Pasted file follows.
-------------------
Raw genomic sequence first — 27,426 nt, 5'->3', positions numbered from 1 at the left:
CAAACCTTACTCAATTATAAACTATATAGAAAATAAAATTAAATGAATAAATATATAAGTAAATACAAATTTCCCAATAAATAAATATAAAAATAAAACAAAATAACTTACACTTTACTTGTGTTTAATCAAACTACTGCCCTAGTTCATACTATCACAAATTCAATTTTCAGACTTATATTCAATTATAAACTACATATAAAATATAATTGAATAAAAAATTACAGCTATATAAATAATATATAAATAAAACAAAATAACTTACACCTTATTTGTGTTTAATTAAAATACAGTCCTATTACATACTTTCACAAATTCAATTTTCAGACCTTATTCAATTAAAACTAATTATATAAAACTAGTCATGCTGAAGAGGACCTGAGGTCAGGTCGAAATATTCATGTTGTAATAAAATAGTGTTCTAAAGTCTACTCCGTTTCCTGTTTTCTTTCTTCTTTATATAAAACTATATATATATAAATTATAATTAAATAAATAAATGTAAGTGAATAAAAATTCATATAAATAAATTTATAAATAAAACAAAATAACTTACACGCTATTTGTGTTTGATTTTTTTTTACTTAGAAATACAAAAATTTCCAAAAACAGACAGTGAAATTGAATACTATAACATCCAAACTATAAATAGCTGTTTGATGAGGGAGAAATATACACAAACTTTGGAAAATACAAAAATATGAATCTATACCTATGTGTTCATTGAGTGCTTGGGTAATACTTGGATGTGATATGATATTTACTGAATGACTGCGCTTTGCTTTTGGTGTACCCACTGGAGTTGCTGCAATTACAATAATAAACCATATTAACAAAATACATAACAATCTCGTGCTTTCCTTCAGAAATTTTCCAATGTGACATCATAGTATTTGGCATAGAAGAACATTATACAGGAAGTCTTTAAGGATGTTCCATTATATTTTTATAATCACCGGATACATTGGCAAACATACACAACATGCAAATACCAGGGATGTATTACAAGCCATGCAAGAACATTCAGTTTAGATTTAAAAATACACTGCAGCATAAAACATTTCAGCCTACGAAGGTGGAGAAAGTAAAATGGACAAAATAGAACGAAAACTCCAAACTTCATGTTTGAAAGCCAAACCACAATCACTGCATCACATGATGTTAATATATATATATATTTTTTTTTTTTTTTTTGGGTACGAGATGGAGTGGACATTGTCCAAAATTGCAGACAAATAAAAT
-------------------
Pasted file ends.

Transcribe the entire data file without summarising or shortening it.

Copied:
Raw genomic sequence first — 27,426 nt, 5'->3', positions numbered from 1 at the left:
CAAACCTTACTCAATTATAAACTATATAGAAAATAAAATTAAATGAATAAATATATAAGTAAATACAAATTTCCCAATAAATAAATATAAAAATAAAACAAAATAACTTACACTTTACTTGTGTTTAATCAAACTACTGCCCTAGTTCATACTATCACAAATTCAATTTTCAGACTTATATTCAATTATAAACTACATATAAAATATAATTGAATAAAAAATTACAGCTATATAAATAATATATAAATAAAACAAAATAACTTACACCTTATTTGTGTTTAATTAAAATACAGTCCTATTACATACTTTCACAAATTCAATTTTCAGACCTTATTCAATTAAAACTAATTATATAAAACTAGTCATGCTGAAGAGGACCTGAGGTCAGGTCGAAATATTCATGTTGTAATAAAATAGTGTTCTAAAGTCTACTCCGTTTCCTGTTTTCTTTCTTCTTTATATAAAACTATATATATATAAATTATAATTAAATAAATAAATGTAAGTGAATAAAAATTCATATAAATAAATTTATAAATAAAACAAAATAACTTACACGCTATTTGTGTTTGATTTTTTTTTACTTAGAAATACAAAAATTTCCAAAAACAGACAGTGAAATTGAATACTATAACATCCAAACTATAAATAGCTGTTTGATGAGGGAGAAATATACACAAACTTTGGAAAATACAAAAATATGAATCTATACCTATGTGTTCATTGAGTGCTTGGGTAATACTTGGATGTGATATGATATTTACTGAATGACTGCGCTTTGCTTTTGGTGTACCCACTGGAGTTGCTGCAATTACAATAATAAACCATATTAACAAAATACATAACAATCTCGTGCTTTCCTTCAGAAATTTTCCAATGTGACATCATAGTATTTGGCATAGAAGAACATTATACAGGAAGTCTTTAAGGATGTTCCATTATATTTTTATAATCACCGGATACATTGGCAAACATACACAACATGCAAATACCAGGGATGTATTACAAGCCATGCAAGAACATTCAGTTTAGATTTAAAAATACACTGCAGCATAAAACATTTCAGCCTACGAAGGTGGAGAAAGTAAAATGGACAAAATAGAACGAAAACTCCAAACTTCATGTTTGAAAGCCAAACCACAATCACTGCATCACATGATGTTAATATATATATATATTTTTTTTTTTTTTTTTGGGTACGAGATGGAGTGGACATTGTCCAAAATTGCAGACAAATAAAAT